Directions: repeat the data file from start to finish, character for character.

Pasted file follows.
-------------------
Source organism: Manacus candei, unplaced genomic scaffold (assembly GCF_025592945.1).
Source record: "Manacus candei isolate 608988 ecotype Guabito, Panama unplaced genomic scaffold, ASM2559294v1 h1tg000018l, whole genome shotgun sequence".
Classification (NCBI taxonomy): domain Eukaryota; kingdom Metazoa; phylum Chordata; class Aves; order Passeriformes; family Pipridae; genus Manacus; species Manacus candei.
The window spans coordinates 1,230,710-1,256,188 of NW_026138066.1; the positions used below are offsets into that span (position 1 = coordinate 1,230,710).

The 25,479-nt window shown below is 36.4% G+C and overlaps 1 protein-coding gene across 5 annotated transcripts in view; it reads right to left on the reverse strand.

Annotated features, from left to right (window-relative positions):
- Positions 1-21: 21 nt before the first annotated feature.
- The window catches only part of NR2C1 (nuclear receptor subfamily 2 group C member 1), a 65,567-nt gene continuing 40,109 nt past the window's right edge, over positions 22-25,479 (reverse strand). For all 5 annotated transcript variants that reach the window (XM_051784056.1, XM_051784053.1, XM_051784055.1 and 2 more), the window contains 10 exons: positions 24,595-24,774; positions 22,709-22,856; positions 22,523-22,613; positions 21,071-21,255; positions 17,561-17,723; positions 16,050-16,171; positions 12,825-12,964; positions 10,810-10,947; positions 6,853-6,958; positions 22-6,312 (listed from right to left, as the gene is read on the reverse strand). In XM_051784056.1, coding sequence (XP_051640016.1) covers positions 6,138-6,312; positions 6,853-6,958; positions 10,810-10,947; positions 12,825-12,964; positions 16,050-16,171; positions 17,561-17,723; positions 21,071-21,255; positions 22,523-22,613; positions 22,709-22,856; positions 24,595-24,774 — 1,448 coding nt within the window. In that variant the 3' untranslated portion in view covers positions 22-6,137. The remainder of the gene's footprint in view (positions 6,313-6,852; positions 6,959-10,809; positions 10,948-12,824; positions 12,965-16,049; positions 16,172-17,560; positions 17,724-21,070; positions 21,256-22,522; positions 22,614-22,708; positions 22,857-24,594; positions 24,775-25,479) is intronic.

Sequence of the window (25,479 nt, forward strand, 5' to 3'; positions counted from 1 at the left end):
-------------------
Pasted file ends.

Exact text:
Source organism: Manacus candei, unplaced genomic scaffold (assembly GCF_025592945.1).
Source record: "Manacus candei isolate 608988 ecotype Guabito, Panama unplaced genomic scaffold, ASM2559294v1 h1tg000018l, whole genome shotgun sequence".
Classification (NCBI taxonomy): domain Eukaryota; kingdom Metazoa; phylum Chordata; class Aves; order Passeriformes; family Pipridae; genus Manacus; species Manacus candei.
The window spans coordinates 1,230,710-1,256,188 of NW_026138066.1; the positions used below are offsets into that span (position 1 = coordinate 1,230,710).

The 25,479-nt window shown below is 36.4% G+C and overlaps 1 protein-coding gene across 5 annotated transcripts in view; it reads right to left on the reverse strand.

Annotated features, from left to right (window-relative positions):
- Positions 1-21: 21 nt before the first annotated feature.
- The window catches only part of NR2C1 (nuclear receptor subfamily 2 group C member 1), a 65,567-nt gene continuing 40,109 nt past the window's right edge, over positions 22-25,479 (reverse strand). For all 5 annotated transcript variants that reach the window (XM_051784056.1, XM_051784053.1, XM_051784055.1 and 2 more), the window contains 10 exons: positions 24,595-24,774; positions 22,709-22,856; positions 22,523-22,613; positions 21,071-21,255; positions 17,561-17,723; positions 16,050-16,171; positions 12,825-12,964; positions 10,810-10,947; positions 6,853-6,958; positions 22-6,312 (listed from right to left, as the gene is read on the reverse strand). In XM_051784056.1, coding sequence (XP_051640016.1) covers positions 6,138-6,312; positions 6,853-6,958; positions 10,810-10,947; positions 12,825-12,964; positions 16,050-16,171; positions 17,561-17,723; positions 21,071-21,255; positions 22,523-22,613; positions 22,709-22,856; positions 24,595-24,774 — 1,448 coding nt within the window. In that variant the 3' untranslated portion in view covers positions 22-6,137. The remainder of the gene's footprint in view (positions 6,313-6,852; positions 6,959-10,809; positions 10,948-12,824; positions 12,965-16,049; positions 16,172-17,560; positions 17,724-21,070; positions 21,256-22,522; positions 22,614-22,708; positions 22,857-24,594; positions 24,775-25,479) is intronic.

Sequence of the window (25,479 nt, forward strand, 5' to 3'; positions counted from 1 at the left end):